John Tak, BA’82 (Asian Studies) is Vice President of International Business for the Factors Group of Nutritional Companies Inc., Canada’s largest manufacturer of nutraceutical products. John also worked as Director of Asian Business Development for Magna International Inc., Canada’s largest auto parts manufacturer. John speaks and reads Japanese, having worked in Japan for eight years.
Where do you live?
What are you currently doing?
Vice President of Sustainability – Factors Group of Nutritional Companies Inc.
I know that you have worked in Japan, how did you start working abroad?
After graduating with a Diploma in Finance from BCIT, I decided that I wanted to get involved with Canada-Japan business and concluded that learning Japanese would be a strong asset. To learn Japanese I personally had two basic choices: 1) go to Japan, teach English and learn Japanese; or 2) go UBC, take their formal Japanese language courses, and then go to Japan. The second option I thought would allow me to learn more quickly and with a stronger foundation of proper grammar.
I chose the second route and that turned out to be a very fruitful decision. Completing my BA in Asian studies with a major in Japanese enriched my knowledge of not only Japan but all of Asia. In addition to learning how to read and write Japanese, there were two other benefits. First, I learned about Japanese history, literature, and politics thereby greatly enriching my understanding of Japan. Second, it allowed me to advance into the Inter-University Center for Japanese Language Studies now in Yokohama but then Tokyo. The program is managed by Stanford University and after ten months of intensive, advanced Japanese study five hours per day each week, graduates are ready to tackle just about any situation using proper Japanese.
Having graduated from UBC, I was able to apply and successfully receive an Alcan Canada Foundation grant and a Japan Foundation Grant to help fund my studies in Japan. Following my Japanese language training, I applied for and was granted a very generous Japan Ministry of Education (Monbusho) scholarship to study Economics at Kyushu University in Fukuoka. The scholarship covered all of my tuition and my living expenses.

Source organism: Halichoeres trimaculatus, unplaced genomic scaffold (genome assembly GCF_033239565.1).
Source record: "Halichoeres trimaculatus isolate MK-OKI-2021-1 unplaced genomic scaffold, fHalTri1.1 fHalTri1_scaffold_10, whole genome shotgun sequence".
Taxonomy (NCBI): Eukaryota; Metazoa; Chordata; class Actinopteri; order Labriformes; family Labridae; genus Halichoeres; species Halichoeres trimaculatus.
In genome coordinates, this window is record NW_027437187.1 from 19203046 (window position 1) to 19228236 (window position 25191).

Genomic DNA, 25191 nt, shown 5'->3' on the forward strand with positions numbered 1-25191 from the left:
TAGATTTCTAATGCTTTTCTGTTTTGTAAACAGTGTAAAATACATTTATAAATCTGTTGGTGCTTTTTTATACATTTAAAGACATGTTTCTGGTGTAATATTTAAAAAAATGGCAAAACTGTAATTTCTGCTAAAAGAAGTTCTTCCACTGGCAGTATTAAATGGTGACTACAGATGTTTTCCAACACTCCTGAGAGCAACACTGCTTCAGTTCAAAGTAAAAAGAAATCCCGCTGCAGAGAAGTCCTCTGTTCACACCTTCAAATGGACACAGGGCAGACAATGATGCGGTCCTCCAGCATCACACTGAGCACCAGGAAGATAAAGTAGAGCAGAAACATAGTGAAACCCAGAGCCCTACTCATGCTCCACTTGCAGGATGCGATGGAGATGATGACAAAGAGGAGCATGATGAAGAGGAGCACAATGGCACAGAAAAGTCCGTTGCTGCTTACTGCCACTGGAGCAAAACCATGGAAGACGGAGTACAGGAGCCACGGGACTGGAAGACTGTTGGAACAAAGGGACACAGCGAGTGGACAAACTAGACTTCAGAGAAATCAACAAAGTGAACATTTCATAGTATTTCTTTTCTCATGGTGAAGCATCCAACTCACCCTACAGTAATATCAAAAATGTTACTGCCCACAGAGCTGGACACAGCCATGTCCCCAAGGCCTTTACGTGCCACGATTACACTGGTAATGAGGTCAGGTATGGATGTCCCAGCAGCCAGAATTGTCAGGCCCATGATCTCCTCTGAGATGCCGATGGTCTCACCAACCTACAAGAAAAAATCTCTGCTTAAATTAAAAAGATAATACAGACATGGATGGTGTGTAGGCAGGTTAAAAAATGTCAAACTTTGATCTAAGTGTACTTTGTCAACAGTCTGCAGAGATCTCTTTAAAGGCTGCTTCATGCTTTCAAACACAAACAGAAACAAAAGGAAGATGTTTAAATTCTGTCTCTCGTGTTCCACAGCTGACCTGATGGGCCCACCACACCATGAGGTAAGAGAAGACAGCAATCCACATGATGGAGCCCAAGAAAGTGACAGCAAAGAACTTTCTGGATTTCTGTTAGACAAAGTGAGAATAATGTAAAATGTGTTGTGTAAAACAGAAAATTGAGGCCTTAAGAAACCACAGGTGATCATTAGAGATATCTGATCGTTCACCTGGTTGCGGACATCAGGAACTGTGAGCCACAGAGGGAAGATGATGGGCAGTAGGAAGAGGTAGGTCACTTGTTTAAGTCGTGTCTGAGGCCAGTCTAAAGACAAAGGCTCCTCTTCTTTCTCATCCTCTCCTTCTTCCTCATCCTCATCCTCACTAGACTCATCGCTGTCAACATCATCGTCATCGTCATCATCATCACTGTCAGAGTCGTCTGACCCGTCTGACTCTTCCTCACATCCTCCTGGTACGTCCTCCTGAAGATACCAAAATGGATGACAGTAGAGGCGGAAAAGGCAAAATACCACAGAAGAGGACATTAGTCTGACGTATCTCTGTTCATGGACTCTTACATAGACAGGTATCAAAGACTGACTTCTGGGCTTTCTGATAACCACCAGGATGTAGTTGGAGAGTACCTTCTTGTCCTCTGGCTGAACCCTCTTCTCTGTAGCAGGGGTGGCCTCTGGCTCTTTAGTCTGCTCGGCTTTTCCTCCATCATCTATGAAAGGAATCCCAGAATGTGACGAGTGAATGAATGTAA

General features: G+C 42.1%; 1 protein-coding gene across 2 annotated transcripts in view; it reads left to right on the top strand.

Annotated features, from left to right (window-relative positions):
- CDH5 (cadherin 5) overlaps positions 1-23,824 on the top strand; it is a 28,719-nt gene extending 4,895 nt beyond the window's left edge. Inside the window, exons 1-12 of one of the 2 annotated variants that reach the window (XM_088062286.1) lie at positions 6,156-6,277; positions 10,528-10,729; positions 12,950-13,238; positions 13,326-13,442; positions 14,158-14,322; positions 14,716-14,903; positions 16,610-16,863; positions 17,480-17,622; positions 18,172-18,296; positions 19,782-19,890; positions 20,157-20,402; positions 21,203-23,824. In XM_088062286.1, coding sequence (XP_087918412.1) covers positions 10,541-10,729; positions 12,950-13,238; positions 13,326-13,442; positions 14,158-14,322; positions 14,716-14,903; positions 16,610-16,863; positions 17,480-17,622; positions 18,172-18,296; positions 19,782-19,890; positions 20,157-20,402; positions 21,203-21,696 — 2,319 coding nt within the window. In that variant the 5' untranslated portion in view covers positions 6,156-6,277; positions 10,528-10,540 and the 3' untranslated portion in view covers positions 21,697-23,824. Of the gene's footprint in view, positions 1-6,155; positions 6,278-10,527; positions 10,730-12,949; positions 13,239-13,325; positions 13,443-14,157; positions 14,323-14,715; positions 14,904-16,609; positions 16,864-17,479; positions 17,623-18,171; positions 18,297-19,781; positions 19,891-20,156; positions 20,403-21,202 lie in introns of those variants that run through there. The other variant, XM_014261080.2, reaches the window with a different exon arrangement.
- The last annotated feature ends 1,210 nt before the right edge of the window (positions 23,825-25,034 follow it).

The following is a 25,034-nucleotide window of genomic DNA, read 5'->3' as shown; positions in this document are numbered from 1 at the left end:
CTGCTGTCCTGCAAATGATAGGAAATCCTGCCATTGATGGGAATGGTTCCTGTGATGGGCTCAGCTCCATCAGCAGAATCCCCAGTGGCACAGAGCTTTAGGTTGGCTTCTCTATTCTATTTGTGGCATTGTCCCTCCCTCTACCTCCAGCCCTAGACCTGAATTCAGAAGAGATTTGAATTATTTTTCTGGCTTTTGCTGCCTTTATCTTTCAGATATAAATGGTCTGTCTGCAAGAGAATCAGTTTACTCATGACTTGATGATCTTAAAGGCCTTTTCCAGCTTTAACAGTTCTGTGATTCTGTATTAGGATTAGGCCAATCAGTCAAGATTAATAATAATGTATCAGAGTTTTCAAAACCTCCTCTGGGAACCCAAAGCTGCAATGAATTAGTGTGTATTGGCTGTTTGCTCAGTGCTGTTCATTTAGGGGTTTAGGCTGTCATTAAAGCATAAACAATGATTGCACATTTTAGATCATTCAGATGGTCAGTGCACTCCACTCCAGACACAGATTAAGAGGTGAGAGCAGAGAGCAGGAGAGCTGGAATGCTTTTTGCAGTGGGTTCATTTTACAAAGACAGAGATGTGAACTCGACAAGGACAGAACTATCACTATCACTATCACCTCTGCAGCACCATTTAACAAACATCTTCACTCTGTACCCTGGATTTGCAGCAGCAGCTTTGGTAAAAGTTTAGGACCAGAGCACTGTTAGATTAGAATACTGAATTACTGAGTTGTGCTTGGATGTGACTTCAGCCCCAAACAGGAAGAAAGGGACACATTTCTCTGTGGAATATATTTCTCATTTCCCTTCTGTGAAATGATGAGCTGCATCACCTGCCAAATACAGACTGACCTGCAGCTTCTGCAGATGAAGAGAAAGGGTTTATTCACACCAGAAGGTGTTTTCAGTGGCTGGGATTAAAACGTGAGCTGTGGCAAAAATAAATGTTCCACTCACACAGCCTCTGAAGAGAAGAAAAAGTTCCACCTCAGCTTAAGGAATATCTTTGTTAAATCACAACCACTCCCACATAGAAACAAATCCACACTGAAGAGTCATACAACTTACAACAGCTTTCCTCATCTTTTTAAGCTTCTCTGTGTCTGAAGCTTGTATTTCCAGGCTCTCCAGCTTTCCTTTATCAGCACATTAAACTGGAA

From there, I was able to get my first job at the Toronto Dominion Bank in Tokyo. The bank overlooked my lack of banking experienced indicating they were impressed by my formal training and academic affiliations.
How is working and living abroad as a foreigner?
The Japanese are great hosts. But for a free-wheeling young man, sometimes their desire to take care of everything was a little too much for me.
I was a post-graduate Monbusho scholar at Kyushu University where the university had kindly built a foreign student’s dorm. The dorm was a lovely, modern building but was foreign students only, had no traditional Japanese bath, and was located away from local residential neighbourhoods.
This didn’t suit my image of living in Japan, so I declined to live at the dorm. Instead, I found a lovely, traditional style apartment in a small, Japanese community a few train stops outside of Fukuoka City. Unfortunately my actions caused a lot of stress for the university’s Director of Foreign Relations who tried diligently to get me into the foreign student’s dorm. The university wanted the dorm to be successful and likely thought it would be easier to take care of all the students in one spot.
In the end I stuck with my Japanese neighbourhood and loved it. But I agreed to report in regularly to the university Director and to write a nice article in the university newsletter. This allowed everyone to save face which I learned is very important in Japan.
Any Advice for other alumni that are hoping to go abroad?
Don’t over think everything, but do have a general plan for whether you want to end up back in Canada or not. If you do, think about what job training will best help you land a job in Japan and also back in Canada. Knowing a foreign language is a great communication tool but it’s not a job skill or certification. Companies hire accountants, designers, sales people, engineers, administrators, etc. They generally don’t hire people just because they speak a second language.
Finally, how was the transition when you returned to Canada?
Part of my plan was to definitely come back to Canada. So, I specifically worked with organizations that were based out of Canada and could bring me back with a job. Having a job at home, made my transition easier as my financial needs were met. The cultural transition was more challenging as Canada and Japan are so different. However, having friends and family helped smooth the way as I gradually reintegrated into life back home.